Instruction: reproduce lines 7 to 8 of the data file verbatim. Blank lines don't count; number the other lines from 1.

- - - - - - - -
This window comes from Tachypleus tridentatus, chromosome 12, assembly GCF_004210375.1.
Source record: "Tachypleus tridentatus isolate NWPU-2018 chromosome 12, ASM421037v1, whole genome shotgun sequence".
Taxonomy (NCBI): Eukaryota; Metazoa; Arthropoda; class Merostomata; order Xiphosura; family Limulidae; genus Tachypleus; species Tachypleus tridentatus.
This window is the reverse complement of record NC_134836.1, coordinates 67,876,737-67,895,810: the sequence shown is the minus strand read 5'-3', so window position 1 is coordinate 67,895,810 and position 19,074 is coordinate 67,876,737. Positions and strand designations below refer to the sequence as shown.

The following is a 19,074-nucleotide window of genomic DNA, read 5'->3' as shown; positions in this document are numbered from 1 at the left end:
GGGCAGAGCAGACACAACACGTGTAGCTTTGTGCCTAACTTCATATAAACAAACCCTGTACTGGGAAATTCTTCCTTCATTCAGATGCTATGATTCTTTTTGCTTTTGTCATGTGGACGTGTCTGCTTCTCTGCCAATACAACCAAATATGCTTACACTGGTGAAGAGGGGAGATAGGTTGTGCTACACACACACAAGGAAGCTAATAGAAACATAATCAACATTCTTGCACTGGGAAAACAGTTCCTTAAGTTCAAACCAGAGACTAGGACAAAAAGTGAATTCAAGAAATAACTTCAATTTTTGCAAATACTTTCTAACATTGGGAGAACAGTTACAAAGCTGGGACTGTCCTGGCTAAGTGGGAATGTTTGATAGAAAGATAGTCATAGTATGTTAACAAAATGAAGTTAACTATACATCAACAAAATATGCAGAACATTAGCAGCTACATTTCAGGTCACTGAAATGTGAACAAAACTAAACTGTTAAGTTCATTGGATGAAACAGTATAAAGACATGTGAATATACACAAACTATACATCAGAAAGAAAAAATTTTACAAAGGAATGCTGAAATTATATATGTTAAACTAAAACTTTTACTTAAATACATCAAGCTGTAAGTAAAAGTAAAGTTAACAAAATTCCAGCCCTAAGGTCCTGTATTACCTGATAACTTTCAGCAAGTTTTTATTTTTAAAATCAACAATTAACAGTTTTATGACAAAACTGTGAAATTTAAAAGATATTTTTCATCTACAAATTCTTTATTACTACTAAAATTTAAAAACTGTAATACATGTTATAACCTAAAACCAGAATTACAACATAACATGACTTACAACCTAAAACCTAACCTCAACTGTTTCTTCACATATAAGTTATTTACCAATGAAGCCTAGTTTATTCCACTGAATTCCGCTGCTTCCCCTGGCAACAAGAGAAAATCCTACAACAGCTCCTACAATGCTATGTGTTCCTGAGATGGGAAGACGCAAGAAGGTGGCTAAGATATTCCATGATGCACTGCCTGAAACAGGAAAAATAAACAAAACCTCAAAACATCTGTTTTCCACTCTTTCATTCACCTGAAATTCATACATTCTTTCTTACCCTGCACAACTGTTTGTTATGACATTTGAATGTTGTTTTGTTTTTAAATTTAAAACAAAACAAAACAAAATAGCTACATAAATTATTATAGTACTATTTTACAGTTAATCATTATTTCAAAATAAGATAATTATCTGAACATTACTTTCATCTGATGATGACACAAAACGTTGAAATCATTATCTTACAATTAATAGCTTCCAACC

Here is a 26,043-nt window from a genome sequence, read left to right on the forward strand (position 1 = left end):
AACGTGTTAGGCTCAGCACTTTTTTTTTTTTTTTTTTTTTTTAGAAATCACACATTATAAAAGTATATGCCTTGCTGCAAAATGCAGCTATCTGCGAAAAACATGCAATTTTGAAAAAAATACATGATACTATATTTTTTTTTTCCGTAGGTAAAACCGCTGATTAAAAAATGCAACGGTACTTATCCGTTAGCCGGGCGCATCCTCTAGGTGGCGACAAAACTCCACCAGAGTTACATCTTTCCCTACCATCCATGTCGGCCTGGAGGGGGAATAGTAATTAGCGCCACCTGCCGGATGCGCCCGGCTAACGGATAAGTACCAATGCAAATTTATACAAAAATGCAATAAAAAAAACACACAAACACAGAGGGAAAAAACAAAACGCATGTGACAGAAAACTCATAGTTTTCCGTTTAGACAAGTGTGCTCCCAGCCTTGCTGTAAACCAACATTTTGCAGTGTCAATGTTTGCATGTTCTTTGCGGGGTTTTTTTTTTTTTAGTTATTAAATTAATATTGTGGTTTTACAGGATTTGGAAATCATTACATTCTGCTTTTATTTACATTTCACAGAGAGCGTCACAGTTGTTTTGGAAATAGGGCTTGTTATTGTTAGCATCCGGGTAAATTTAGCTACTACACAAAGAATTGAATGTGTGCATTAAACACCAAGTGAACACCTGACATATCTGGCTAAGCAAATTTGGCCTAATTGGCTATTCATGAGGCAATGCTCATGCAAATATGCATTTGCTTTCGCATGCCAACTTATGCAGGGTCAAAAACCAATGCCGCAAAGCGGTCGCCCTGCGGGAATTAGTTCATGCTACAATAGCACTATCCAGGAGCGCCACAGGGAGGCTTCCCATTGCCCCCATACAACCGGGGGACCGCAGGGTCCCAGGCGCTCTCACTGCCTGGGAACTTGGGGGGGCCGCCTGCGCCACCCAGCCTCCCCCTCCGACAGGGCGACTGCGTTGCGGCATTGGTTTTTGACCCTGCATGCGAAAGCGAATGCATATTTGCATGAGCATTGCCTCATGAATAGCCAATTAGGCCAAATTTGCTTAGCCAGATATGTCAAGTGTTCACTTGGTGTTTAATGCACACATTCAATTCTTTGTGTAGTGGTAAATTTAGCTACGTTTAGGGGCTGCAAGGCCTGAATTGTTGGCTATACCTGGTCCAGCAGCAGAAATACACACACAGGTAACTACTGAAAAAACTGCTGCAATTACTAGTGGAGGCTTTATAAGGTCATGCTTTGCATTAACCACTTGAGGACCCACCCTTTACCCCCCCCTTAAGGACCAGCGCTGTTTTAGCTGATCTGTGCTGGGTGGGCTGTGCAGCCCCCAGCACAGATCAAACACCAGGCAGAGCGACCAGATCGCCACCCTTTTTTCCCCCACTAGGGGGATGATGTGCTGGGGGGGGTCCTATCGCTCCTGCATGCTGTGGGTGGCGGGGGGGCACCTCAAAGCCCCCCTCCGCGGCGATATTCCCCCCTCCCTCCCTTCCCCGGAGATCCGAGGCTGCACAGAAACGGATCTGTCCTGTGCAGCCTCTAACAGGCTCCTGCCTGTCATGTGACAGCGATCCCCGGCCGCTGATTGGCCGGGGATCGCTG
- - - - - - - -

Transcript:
Here is a 26,043-nt window from a genome sequence, read left to right on the forward strand (position 1 = left end):
AACGTGTTAGGCTCAGCACTTTTTTTTTTTTTTTTTTTTTTTAGAAATCACACATTATAAAAGTATATGCCTTGCTGCAAAATGCAGCTATCTGCGAAAAACATGCAATTTTGAAAAAAATACATGATACTATATTTTTTTTTTCCGTAGGTAAAACCGCTGATTAAAAAATGCAACGGTACTTATCCGTTAGCCGGGCGCATCCTCTAGGTGGCGACAAAACTCCACCAGAGTTACATCTTTCCCTACCATCCATGTCGGCCTGGAGGGGGAATAGTAATTAGCGCCACCTGCCGGATGCGCCCGGCTAACGGATAAGTACCAATGCAAATTTATACAAAAATGCAATAAAAAAAACACACAAACACAGAGGGAAAAAACAAAACGCATGTGACAGAAAACTCATAGTTTTCCGTTTAGACAAGTGTGCTCCCAGCCTTGCTGTAAACCAACATTTTGCAGTGTCAATGTTTGCATGTTCTTTGCGGGGTTTTTTTTTTTTTAGTTATTAAATTAATATTGTGGTTTTACAGGATTTGGAAATCATTACATTCTGCTTTTATTTACATTTCACAGAGAGCGTCACAGTTGTTTTGGAAATAGGGCTTGTTATTGTTAGCATCCGGGTAAATTTAGCTACTACACAAAGAATTGAATGTGTGCATTAAACACCAAGTGAACACCTGACATATCTGGCTAAGCAAATTTGGCCTAATTGGCTATTCATGAGGCAATGCTCATGCAAATATGCATTTGCTTTCGCATGCCAACTTATGCAGGGTCAAAAACCAATGCCGCAAAGCGGTCGCCCTGCGGGAATTAGTTCATGCTACAATAGCACTATCCAGGAGCGCCACAGGGAGGCTTCCCATTGCCCCCATACAACCGGGGGACCGCAGGGTCCCAGGCGCTCTCACTGCCTGGGAACTTGGGGGGGCCGCCTGCGCCACCCAGCCTCCCCCTCCGACAGGGCGACTGCGTTGCGGCATTGGTTTTTGACCCTGCATGCGAAAGCGAATGCATATTTGCATGAGCATTGCCTCATGAATAGCCAATTAGGCCAAATTTGCTTAGCCAGATATGTCAAGTGTTCACTTGGTGTTTAATGCACACATTCAATTCTTTGTGTAGTGGTAAATTTAGCTACGTTTAGGGGCTGCAAGGCCTGAATTGTTGGCTATACCTGGTCCAGCAGCAGAAATACACACACAGGTAACTACTGAAAAAACTGCTGCAATTACTAGTGGAGGCTTTATAAGGTCATGCTTTGCATTAACCACTTGAGGACCCACCCTTTACCCCCCCCTTAAGGACCAGCGCTGTTTTAGCTGATCTGTGCTGGGTGGGCTGTGCAGCCCCCAGCACAGATCAAACACCAGGCAGAGCGACCAGATCGCCACCCTTTTTTCCCCCACTAGGGGGATGATGTGCTGGGGGGGGTCCTATCGCTCCTGCATGCTGTGGGTGGCGGGGGGGCACCTCAAAGCCCCCCTCCGCGGCGATATTCCCCCCTCCCTCCCTTCCCCGGAGATCCGAGGCTGCACAGAAACGGATCTGTCCTGTGCAGCCTCTAACAGGCTCCTGCCTGTCATGTGACAGCGATCCCCGGCCGCTGATTGGCCGGGGATCGCTG